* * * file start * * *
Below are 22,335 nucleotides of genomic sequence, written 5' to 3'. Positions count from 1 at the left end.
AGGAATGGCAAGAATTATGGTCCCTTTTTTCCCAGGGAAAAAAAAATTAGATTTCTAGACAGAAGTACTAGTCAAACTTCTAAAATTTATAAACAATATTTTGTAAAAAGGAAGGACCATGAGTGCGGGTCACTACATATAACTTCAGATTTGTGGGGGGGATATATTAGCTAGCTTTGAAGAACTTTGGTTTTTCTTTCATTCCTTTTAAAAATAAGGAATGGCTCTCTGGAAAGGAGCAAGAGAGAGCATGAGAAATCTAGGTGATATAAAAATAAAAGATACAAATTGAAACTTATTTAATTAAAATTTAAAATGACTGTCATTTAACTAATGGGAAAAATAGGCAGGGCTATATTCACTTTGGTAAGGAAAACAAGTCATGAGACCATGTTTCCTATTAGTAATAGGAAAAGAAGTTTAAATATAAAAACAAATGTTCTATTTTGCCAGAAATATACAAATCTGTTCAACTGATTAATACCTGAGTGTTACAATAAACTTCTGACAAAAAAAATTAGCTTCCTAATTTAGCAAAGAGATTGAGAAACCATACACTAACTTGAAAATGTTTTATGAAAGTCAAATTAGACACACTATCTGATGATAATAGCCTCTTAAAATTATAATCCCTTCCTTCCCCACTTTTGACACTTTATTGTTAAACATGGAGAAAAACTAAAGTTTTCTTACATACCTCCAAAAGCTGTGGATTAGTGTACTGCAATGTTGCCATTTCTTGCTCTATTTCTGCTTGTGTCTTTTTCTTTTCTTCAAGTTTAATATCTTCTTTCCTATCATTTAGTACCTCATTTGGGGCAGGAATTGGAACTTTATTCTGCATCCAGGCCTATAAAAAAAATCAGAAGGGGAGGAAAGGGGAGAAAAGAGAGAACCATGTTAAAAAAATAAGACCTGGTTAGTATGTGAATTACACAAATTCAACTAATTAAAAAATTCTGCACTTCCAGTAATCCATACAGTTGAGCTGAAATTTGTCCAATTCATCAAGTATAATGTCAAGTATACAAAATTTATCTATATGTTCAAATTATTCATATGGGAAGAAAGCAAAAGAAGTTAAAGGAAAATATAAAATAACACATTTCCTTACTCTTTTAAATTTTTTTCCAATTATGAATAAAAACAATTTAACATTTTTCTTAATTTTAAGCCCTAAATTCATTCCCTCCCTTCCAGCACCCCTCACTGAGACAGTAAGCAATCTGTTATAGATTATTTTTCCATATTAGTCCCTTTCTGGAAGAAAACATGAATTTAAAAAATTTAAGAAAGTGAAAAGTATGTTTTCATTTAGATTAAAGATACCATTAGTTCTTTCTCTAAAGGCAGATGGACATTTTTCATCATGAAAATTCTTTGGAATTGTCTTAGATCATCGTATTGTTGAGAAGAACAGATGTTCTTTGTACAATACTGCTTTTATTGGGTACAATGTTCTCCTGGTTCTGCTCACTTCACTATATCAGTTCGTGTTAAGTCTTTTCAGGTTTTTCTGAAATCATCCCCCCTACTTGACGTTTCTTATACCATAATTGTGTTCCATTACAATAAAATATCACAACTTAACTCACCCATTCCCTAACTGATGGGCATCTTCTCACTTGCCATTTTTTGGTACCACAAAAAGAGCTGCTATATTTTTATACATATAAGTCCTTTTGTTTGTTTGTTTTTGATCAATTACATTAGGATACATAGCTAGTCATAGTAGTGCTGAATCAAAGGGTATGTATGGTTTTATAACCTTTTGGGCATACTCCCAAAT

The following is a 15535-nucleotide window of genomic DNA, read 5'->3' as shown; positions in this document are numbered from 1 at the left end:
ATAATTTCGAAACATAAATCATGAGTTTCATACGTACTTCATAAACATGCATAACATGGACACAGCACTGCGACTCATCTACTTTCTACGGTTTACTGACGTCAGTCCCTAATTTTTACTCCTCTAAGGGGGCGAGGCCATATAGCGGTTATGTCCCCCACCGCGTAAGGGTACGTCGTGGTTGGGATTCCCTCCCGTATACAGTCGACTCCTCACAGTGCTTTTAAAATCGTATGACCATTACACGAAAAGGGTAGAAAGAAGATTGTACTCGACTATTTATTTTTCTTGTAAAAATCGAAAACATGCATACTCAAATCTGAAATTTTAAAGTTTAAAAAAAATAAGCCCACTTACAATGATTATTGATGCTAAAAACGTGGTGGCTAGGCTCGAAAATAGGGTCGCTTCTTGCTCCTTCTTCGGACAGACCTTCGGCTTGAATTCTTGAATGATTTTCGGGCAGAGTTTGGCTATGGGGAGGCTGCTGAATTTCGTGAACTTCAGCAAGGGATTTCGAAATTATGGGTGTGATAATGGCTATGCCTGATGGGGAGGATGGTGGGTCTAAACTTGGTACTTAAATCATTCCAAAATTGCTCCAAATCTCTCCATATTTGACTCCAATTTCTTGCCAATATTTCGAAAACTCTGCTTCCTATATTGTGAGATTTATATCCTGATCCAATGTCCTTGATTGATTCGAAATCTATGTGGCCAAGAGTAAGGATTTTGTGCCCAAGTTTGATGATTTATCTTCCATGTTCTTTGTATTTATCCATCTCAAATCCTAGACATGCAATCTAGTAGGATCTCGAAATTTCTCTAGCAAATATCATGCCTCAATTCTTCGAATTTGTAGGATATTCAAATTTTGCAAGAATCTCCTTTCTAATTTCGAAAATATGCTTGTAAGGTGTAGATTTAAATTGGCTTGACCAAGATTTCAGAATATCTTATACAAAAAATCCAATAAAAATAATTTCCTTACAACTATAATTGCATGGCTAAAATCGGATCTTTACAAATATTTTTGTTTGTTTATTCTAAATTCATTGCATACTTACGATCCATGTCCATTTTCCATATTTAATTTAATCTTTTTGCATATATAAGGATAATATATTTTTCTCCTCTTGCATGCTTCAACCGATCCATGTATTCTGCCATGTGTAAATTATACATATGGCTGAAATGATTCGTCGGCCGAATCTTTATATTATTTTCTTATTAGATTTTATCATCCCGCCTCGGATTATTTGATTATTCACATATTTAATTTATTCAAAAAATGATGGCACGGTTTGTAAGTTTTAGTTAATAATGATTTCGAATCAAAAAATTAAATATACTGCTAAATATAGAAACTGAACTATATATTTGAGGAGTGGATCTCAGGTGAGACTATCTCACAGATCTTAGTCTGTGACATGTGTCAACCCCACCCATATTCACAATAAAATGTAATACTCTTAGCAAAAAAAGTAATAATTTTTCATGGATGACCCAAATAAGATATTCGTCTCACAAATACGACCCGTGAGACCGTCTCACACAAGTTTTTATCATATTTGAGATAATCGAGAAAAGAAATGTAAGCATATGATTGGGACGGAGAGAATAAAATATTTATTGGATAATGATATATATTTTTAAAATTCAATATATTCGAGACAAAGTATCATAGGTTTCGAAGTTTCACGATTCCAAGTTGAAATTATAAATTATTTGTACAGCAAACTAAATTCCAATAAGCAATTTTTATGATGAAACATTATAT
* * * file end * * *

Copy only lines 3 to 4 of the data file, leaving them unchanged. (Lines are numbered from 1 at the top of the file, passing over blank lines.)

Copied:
The following is a 15535-nucleotide window of genomic DNA, read 5'->3' as shown; positions in this document are numbered from 1 at the left end:
ATAATTTCGAAACATAAATCATGAGTTTCATACGTACTTCATAAACATGCATAACATGGACACAGCACTGCGACTCATCTACTTTCTACGGTTTACTGACGTCAGTCCCTAATTTTTACTCCTCTAAGGGGGCGAGGCCATATAGCGGTTATGTCCCCCACCGCGTAAGGGTACGTCGTGGTTGGGATTCCCTCCCGTATACAGTCGACTCCTCACAGTGCTTTTAAAATCGTATGACCATTACACGAAAAGGGTAGAAAGAAGATTGTACTCGACTATTTATTTTTCTTGTAAAAATCGAAAACATGCATACTCAAATCTGAAATTTTAAAGTTTAAAAAAAATAAGCCCACTTACAATGATTATTGATGCTAAAAACGTGGTGGCTAGGCTCGAAAATAGGGTCGCTTCTTGCTCCTTCTTCGGACAGACCTTCGGCTTGAATTCTTGAATGATTTTCGGGCAGAGTTTGGCTATGGGGAGGCTGCTGAATTTCGTGAACTTCAGCAAGGGATTTCGAAATTATGGGTGTGATAATGGCTATGCCTGATGGGGAGGATGGTGGGTCTAAACTTGGTACTTAAATCATTCCAAAATTGCTCCAAATCTCTCCATATTTGACTCCAATTTCTTGCCAATATTTCGAAAACTCTGCTTCCTATATTGTGAGATTTATATCCTGATCCAATGTCCTTGATTGATTCGAAATCTATGTGGCCAAGAGTAAGGATTTTGTGCCCAAGTTTGATGATTTATCTTCCATGTTCTTTGTATTTATCCATCTCAAATCCTAGACATGCAATCTAGTAGGATCTCGAAATTTCTCTAGCAAATATCATGCCTCAATTCTTCGAATTTGTAGGATATTCAAATTTTGCAAGAATCTCCTTTCTAATTTCGAAAATATGCTTGTAAGGTGTAGATTTAAATTGGCTTGACCAAGATTTCAGAATATCTTATACAAAAAATCCAATAAAAATAATTTCCTTACAACTATAATTGCATGGCTAAAATCGGATCTTTACAAATATTTTTGTTTGTTTATTCTAAATTCATTGCATACTTACGATCCATGTCCATTTTCCATATTTAATTTAATCTTTTTGCATATATAAGGATAATATATTTTTCTCCTCTTGCATGCTTCAACCGATCCATGTATTCTGCCATGTGTAAATTATACATATGGCTGAAATGATTCGTCGGCCGAATCTTTATATTATTTTCTTATTAGATTTTATCATCCCGCCTCGGATTATTTGATTATTCACATATTTAATTTATTCAAAAAATGATGGCACGGTTTGTAAGTTTTAGTTAATAATGATTTCGAATCAAAAAATTAAATATACTGCTAAATATAGAAACTGAACTATATATTTGAGGAGTGGATCTCAGGTGAGACTATCTCACAGATCTTAGTCTGTGACATGTGTCAACCCCACCCATATTCACAATAAAATGTAATACTCTTAGCAAAAAAAGTAATAATTTTTCATGGATGACCCAAATAAGATATTCGTCTCACAAATACGACCCGTGAGACCGTCTCACACAAGTTTTTATCATATTTGAGATAATCGAGAAAAGAAATGTAAGCATATGATTGGGACGGAGAGAATAAAATATTTATTGGATAATGATATATATTTTTAAAATTCAATATATTCGAGACAAAGTATCATAGGTTTCGAAGTTTCACGATTCCAAGTTGAAATTATAAATTATTTGTACAGCAAACTAAATTCCAATAAGCAATTTTTATGATGAAACATTATAT